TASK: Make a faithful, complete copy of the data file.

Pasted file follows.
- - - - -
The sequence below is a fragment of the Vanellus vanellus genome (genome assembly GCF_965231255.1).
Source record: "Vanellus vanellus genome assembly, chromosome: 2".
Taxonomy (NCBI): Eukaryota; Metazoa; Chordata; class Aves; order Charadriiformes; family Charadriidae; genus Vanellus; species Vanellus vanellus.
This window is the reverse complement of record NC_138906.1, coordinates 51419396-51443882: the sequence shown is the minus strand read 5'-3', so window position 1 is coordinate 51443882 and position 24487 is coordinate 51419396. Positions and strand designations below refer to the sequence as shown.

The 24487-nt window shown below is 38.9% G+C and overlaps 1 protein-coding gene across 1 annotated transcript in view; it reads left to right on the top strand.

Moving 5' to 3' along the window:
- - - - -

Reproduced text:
The sequence below is a fragment of the Vanellus vanellus genome (genome assembly GCF_965231255.1).
Source record: "Vanellus vanellus genome assembly, chromosome: 2".
Taxonomy (NCBI): Eukaryota; Metazoa; Chordata; class Aves; order Charadriiformes; family Charadriidae; genus Vanellus; species Vanellus vanellus.
This window is the reverse complement of record NC_138906.1, coordinates 51419396-51443882: the sequence shown is the minus strand read 5'-3', so window position 1 is coordinate 51443882 and position 24487 is coordinate 51419396. Positions and strand designations below refer to the sequence as shown.

The 24487-nt window shown below is 38.9% G+C and overlaps 1 protein-coding gene across 1 annotated transcript in view; it reads left to right on the top strand.

Moving 5' to 3' along the window: